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First Bell
8:39 am
Mon April 7, 2014

First Bell: English Teacher Shatters Adolescent Conception of Masculinity

Tim Parrish

 The First Bell series is a growing collection of stories from students, parents, and educators about pivotal experiences in education. To tell your story, email amy@wrkf.org with "My First Bell" in the subject line or tweet with the hashtag #MyFirstBell.

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Parrish went to Istrouma High School in Baton Rouge during the mid ‘70s.

He was a jock with a lot of anger, caught up in the racial violence of the time.

And then he walked into Fred Shirley’s English class

Shirley was the teacher who would introduce Parrish to counter-cultural books like the Great Gatsby and Slaughter House Five.

And he showed Parrish there was a different way to be a man. 

 


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First Bell
5:18 am
Mon March 31, 2014

First Bell: For Her Youngest, Learning the ABCs Wasn't Easy as A-B-C

Beverly Ortego, an interventionist at Hosanna Christian Academy, with a reading student.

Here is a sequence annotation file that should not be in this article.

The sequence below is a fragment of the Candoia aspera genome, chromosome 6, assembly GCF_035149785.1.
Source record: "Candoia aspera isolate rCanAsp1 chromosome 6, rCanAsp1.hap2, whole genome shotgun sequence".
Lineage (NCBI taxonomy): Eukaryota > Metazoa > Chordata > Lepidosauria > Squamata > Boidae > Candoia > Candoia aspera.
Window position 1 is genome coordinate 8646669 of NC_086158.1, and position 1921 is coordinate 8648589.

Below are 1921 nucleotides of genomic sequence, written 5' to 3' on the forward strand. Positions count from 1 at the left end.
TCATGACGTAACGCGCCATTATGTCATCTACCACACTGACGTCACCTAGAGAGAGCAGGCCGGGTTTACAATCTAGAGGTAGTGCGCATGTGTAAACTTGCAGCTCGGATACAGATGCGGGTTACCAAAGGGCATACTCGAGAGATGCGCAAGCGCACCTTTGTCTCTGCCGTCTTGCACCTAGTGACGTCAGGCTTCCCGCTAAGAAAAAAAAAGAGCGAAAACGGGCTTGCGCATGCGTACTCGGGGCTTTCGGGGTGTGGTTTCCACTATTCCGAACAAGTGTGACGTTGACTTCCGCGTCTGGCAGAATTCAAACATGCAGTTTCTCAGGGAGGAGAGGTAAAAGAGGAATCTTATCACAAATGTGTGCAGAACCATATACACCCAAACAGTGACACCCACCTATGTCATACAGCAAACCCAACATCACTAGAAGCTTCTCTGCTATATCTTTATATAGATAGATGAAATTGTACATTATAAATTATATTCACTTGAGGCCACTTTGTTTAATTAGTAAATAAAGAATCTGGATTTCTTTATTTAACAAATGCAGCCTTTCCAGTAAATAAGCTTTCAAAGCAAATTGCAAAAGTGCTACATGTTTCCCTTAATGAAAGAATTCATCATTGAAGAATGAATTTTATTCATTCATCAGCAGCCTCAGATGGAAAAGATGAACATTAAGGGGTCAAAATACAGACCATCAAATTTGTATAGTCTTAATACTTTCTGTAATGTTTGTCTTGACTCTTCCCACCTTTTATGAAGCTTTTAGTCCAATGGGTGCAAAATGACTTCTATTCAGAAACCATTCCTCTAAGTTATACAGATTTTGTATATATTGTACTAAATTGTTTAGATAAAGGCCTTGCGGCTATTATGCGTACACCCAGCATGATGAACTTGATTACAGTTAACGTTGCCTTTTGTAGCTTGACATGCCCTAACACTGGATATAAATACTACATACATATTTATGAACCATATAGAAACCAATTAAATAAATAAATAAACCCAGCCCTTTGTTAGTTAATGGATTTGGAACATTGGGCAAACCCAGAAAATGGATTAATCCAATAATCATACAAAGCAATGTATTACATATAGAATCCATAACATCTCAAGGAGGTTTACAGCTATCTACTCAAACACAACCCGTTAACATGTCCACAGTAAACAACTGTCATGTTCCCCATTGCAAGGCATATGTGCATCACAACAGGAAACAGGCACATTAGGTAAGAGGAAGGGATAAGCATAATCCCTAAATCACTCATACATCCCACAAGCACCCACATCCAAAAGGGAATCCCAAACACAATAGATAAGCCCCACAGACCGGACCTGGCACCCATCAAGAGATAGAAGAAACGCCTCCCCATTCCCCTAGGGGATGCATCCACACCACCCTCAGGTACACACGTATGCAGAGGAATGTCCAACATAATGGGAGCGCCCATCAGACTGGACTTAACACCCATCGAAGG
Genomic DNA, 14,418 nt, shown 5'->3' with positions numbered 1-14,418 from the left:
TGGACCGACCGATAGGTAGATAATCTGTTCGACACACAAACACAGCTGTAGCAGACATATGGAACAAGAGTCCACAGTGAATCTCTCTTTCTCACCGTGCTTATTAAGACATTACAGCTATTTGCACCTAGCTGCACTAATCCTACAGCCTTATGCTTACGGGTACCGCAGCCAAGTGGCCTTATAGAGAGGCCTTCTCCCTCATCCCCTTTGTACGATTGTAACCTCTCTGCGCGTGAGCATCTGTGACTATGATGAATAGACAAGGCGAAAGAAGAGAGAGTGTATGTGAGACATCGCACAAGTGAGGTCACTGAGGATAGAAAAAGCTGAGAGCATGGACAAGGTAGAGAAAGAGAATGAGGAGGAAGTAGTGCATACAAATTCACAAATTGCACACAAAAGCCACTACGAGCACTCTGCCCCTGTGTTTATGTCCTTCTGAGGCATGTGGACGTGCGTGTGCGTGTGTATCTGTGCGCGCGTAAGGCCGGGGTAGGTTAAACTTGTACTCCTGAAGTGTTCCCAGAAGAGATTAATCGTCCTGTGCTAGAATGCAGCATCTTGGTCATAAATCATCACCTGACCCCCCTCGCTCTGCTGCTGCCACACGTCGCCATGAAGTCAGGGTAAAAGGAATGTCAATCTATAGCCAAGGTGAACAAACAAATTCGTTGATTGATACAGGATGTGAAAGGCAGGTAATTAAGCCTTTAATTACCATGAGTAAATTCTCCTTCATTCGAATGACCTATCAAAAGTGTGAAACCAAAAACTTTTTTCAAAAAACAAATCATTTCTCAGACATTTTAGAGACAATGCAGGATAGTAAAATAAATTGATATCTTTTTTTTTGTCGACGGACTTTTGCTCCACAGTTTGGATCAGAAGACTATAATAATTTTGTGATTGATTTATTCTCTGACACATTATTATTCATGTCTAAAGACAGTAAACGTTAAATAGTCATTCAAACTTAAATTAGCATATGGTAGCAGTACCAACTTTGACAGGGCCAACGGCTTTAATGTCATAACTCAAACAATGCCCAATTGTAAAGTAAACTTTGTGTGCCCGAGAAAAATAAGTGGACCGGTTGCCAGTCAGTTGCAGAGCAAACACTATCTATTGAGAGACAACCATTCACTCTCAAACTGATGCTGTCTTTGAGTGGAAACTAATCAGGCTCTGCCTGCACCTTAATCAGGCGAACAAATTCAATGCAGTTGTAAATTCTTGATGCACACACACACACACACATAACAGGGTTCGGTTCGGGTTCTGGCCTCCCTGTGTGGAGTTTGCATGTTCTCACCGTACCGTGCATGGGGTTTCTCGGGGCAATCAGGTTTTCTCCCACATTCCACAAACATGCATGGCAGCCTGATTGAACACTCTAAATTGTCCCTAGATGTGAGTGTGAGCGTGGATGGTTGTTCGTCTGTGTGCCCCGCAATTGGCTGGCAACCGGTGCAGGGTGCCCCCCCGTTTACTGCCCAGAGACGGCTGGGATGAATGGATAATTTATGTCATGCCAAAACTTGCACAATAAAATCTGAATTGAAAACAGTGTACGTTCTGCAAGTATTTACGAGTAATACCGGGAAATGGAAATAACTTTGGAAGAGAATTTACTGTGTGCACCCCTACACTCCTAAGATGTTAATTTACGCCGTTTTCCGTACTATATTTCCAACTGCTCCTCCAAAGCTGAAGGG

Credit Sue Lincoln

The First Bell series is a growing collection of stories from students, parents, and educators about pivotal experiences in education. To tell your story, email amy@wrkf.org with "My First Bell" in the subject line or tweet with the hashtag #MyFirstBell.

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LaToya Johnson is the mother of three boys.

Early on, in daycare and preschool, Johnson's older two learned their ABCs and how to write.

"So by the time I got to my youngest and he got to pre-k and he wasn’t able to recognize his alphabet, I was like, ok, something was wrong." 

That turned out to be the start of a journey that ultimately led Johnson to enroll her son Micah in a private school — Hosanna Christian Academy in Baton Rouge — through the state voucher program.
 


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First Bell
5:41 am
Mon March 24, 2014

First Bell: It Took a Hurricane to Get this Student Reading

Chris Vasser

The First Bell series is a growing collection of stories from students, parents, and educators about pivotal experiences in education. To tell your story, email amy@wrkf.org with "My First Bell" in the subject line or tweet with the hashtag #MyFirstBell.

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Vasser was not a good student in 2005.